Community libraries that lend things promote neighbourhood sharing and reduced consumption

Two new community initiatives offering the opportunity to borrow everything from chainsaws to party supplies are aiming to reduce waste and bring back the tradition of neighbourhood sharing.

At the Tools ‘n’ Things Library in Leederville, Perth, the local community can bypass the hardware store and simply borrow the things they might need around the house, from chainsaws to sewing machines.

“So many people buy things once, just for a small task at home, and then they won’t use it again for another couple of years,” library volunteer Rex Breheny said.

For an annual fee of $75, members can access the library’s 640 items including an array of power tools, gardening equipment and kitchen and cleaning items.

“That’s our philosophy — don’t buy, borrow,” he said.

“Because somebody’s done it before you. And then that’s cutting down on waste and all the rest of it.”

The project is run by volunteers who founded it in 2019, and after an interruption in 2020 with the pandemic, it has now grown to have several hundred members who can come and borrow things twice a week.

With spring gardening in full swing, the library is now particularly busy with people wanting tools.

“Those tools are going out, you know, twice a week, sometimes twice a day, somebody will come and take them out early in the morning on Saturday and bring them back and somebody else will take them out,” Mr Breheny said.

He said in a way it was a return to an older tradition of neighbours borrowing each other’s lawnmowers and forming connections in the process.

“That used to be quite the philosophy, didn’t it?

“You’re getting to meet the people in the community, it’s great.”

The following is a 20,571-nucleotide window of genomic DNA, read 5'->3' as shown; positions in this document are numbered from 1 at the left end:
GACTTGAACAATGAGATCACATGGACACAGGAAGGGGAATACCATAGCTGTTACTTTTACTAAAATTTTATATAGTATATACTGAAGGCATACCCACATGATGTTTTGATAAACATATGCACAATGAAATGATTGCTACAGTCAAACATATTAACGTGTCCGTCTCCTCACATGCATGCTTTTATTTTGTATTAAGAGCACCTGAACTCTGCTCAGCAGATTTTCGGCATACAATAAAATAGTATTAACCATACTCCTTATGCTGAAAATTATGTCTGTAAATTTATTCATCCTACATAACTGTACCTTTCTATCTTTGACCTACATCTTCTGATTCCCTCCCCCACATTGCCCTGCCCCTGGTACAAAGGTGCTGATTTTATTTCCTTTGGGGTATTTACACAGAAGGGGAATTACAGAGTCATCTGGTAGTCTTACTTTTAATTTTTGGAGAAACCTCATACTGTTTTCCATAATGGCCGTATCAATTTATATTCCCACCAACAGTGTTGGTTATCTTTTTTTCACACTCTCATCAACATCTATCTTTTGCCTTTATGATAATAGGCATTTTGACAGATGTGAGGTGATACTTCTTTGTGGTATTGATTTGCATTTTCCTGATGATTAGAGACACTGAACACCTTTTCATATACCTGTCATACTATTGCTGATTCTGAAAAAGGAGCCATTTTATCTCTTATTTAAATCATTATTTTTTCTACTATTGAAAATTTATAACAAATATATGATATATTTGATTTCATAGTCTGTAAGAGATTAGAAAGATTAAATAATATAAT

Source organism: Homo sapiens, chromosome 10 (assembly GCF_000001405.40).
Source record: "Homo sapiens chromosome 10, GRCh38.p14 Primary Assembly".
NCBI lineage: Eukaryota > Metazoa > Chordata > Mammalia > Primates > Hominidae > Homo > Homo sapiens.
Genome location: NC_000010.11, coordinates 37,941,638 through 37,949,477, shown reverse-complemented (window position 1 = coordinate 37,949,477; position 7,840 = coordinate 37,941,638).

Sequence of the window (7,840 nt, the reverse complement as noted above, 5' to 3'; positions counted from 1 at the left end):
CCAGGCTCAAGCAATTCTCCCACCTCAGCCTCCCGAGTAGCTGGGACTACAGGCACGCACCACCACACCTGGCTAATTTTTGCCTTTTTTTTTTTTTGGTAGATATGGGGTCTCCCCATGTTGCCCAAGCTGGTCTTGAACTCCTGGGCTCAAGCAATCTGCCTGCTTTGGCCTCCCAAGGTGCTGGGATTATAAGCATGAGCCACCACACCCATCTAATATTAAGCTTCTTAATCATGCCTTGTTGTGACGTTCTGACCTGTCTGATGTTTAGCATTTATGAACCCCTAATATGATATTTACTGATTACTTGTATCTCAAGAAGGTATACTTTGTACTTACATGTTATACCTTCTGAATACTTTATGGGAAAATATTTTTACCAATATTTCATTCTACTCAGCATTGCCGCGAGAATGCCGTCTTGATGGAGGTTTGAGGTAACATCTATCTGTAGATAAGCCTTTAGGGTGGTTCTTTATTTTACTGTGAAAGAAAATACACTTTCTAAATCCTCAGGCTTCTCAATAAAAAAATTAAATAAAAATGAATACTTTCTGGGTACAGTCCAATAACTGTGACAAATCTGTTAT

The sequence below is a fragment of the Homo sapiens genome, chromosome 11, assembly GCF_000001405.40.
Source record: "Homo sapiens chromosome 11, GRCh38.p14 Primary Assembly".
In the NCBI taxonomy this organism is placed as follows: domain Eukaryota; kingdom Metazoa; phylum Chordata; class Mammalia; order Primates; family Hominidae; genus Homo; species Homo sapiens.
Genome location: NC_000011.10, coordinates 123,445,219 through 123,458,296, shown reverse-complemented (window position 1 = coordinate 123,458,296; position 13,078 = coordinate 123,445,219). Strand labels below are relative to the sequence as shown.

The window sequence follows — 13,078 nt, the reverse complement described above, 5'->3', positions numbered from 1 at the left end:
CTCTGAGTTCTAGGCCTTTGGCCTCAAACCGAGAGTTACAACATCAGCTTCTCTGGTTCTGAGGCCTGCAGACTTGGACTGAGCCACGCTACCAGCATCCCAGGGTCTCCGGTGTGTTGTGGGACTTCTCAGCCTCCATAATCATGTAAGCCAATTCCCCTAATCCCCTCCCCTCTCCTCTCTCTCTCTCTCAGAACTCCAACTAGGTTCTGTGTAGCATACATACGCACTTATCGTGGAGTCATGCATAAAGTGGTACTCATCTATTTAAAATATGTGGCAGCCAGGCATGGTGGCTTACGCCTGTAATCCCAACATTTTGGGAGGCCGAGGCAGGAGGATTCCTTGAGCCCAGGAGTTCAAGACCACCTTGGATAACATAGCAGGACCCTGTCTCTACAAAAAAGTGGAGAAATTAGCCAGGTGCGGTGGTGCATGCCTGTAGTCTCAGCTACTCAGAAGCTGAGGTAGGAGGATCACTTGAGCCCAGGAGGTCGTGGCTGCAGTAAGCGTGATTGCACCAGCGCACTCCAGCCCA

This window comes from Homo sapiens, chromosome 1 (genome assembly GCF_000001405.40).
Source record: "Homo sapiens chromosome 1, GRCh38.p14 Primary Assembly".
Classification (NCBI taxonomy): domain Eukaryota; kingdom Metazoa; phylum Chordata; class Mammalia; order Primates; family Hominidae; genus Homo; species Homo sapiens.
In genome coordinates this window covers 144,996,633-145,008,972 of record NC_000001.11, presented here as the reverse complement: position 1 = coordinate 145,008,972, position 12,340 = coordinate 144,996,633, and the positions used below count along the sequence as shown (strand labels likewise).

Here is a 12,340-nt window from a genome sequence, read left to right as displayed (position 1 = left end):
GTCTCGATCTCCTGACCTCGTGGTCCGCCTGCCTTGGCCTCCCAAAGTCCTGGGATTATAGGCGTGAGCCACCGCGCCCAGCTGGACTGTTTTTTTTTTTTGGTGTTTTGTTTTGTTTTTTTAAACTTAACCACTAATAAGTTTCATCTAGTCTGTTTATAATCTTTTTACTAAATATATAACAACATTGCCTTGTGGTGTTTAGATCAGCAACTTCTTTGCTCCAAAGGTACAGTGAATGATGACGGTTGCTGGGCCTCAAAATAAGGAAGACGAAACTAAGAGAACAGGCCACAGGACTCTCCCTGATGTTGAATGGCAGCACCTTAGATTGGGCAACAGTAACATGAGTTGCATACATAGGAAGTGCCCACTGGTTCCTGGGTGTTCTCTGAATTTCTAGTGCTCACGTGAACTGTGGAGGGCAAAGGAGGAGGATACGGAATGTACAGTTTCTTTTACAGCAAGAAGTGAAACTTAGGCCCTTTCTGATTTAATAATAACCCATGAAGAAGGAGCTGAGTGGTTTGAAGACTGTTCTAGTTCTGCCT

Tools ‘n’ Things might have been the first in Perth, but another has just been started in the eastern suburb of Bassendean by the team of volunteers that also runs the neighbourhood repair café.

Bassendean Share Shed co-founder Renee McLennan said they wanted to expand beyond tools to all sorts of things that people might use rarely, like camping equipment or entertaining needs.

“We’re doing the kind of equipment you’d use for a party,” she said.

“Instead of everybody buying disposable plates, and cups and things like that, we’ve got great quality crockery and glasses and cutlery, decorations that people can use for those events that they might have once a year.”

Along with the repair café, she sees the Share Shed as a way to tackle consumer culture.

“We know that the world cannot continue to support our current level of resource consumption — at present over consumption means that each year we consume 75 per cent more than what the planet can regenerate, or 1.75 earths,” Ms McLennan said.

“Borrowing items and shifting our thinking from an ownership to an access model helps to reduce the number of things that are produced and limits waste.”

It’s also about making things available to people who might not be able to afford them.

The Share Shed currently doesn’t charge for membership but asks people to volunteer if they can instead.

“There’s lots of people that are doing it tough financially,” she said.

“We don’t want money to be a barrier for people to be able to access the equipment.

“It also gives people an opportunity to access things they might otherwise not be able to, (such as) to use to take their family camping, so that nobody needs to go without the things that they might like to use to try different activities.”

Down the track, the Share Shed also hopes to list items that other people have available at their homes and are willing to lend.

“We want to use it to bring our community together,” she said.

“Sharing the things that we use every now and then is a great way of connecting people who live locally.”

Like the Leederville library, gardening equipment has proven particularly popular but so have some more playful items.

“There are a few things that are in high demand and one of them is the bouncy castle.

“We’ve got some mini bouncy castles that some people are borrowing for their children’s birthday parties, it’s been a really popular item.

“And then the catering stuff for when people have a 21st or an 18th.

“It’s saving them money from having to hire it themselves and it’s reducing the waste because they’re not having to use disposables, which is fantastic.”